Assuming all else is favorable in an investors eyes, what are investors weary of and how can young entrepreneurs prepare for this? In addition, what advice to you have for the young person seeking to build a team of "time-tested, battle-hardened" professionals?
A: (Jason) We think young-entrepreneurs are great. In fact, we like spending time with the younger set so much that we are active mentors and investors with Techstars. And certainly with our fund, we wouldn’t hesitate to fund a first-time entrepreneur with a great idea.
I think the key to being a young entrepreneur is being self aware. Know what you know and also know what you don’t. If you can communicate to a prospective investor that you are smart, have a great idea AND are emotionally intelligent and realize what other skills sets you’ll need to surround yourself with, then I don’t think being young and / or inexperienced will hurt your chances. In fact, youthful exuberance is infectious and sometimes younger folks will think outside the box more often than older ones who are set in their ways.
What we are weary about would be the young / first-time team that thinks they "know everything." I’ve seen this from time-to-time and it’s an immediate turnoff. One can still be confident and driven and self aware. No good and experienced VC would expect a twenty-year old to know everything and be prepared for anything that can happen in a startup company, so don’t pretend that you do. Even after all of our years, we still haven’t seen "everything."
The key is putting a good team around you, or asking your funding partner for help and advice in building a team. Make sure that you have this discussion BEFORE you commit to an investor, as you don’t want an after-investment surprise.
Most VCs have great networks of executives and can help place particular skill sets into their companies. Otherwise, you can put together a team before taking on funding and to attract the "veteran" players, you’ll have to have a compelling idea and a mature set of twenty-somethings (in your case).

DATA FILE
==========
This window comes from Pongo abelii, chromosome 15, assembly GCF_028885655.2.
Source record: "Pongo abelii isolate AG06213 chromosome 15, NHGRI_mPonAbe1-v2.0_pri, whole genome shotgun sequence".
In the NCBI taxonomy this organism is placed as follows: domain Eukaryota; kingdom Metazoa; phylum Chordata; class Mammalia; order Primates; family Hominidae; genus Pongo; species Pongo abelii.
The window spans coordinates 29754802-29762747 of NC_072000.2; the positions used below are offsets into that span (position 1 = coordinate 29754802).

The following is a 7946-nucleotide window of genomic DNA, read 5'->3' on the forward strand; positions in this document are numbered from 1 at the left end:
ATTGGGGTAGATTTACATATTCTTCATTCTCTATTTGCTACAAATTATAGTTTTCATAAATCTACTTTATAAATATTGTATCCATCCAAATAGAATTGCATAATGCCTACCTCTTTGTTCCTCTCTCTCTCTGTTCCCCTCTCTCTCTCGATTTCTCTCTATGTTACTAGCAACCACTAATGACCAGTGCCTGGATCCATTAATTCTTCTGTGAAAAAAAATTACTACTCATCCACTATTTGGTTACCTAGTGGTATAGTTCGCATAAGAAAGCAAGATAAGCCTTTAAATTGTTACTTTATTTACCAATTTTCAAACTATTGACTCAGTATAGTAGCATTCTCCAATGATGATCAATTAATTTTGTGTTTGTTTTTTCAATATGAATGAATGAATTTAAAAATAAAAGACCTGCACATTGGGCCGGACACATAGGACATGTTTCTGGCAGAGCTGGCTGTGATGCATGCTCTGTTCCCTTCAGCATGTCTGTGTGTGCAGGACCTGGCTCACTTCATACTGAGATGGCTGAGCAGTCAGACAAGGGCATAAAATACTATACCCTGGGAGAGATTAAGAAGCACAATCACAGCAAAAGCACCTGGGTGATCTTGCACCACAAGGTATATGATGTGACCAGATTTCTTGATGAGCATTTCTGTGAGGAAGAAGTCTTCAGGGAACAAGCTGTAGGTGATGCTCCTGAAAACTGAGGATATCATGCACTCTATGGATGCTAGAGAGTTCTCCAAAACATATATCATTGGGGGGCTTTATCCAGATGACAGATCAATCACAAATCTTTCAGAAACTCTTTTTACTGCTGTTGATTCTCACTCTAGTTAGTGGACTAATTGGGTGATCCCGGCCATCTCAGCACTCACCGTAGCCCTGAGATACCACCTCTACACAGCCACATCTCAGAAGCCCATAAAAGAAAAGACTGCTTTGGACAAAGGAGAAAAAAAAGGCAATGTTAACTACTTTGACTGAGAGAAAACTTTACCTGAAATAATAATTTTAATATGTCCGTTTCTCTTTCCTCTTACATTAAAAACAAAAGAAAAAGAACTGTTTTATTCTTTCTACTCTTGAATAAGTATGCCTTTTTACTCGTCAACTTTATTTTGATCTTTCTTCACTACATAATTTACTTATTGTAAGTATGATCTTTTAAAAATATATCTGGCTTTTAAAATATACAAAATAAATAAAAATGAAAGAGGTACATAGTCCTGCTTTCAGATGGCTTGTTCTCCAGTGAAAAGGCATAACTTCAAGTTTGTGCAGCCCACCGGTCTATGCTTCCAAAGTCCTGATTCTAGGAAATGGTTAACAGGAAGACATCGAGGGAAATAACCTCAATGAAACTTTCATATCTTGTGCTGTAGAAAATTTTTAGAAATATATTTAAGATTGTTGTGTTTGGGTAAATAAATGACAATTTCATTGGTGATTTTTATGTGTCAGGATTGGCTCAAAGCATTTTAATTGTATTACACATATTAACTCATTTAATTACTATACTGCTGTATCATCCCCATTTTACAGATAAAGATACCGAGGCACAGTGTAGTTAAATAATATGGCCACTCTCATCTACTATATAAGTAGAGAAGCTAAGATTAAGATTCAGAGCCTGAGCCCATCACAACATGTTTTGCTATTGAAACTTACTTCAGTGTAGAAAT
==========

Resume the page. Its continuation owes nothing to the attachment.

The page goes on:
Good luck to you.
I give a 25 minute presentation and then hold an hour town-hall question and answer session. Great questions were asked, so if you are interested in what goes through a VC’s head, take a gander.
The video is really well done. The slides are integrated into the presentation. I’d highly recommend Craig Kendall if you need any video creation or editing work. Thanks Craig for putting all the time into the video. Here’s a bit about Craig:
Founded on 13 years web and video experience and a passion for top quality video, Craig Kendall is the founder of Kendall Media Group and eventon.tv. Currently partnering with many Boulder area technology programs including IgniteBoulder, the Boulder Denver New Tech Meetup, and Silicon Flatiron’s Crash Course for Entrepreneurs, eventon.tv is helping provide video recording and production for the web. Having recently returned to Colorado after 13 years in Tennessee, Craig is thrilled to be part of the technology community in Colorado."There’s some really amazing things happening in the Boulder/Denver area as far as technology and entrepreneurship and Kendall Media Group is excited to be a part of it," says Craig. Reach out to Craig at craig at kendallmediagroup dot com.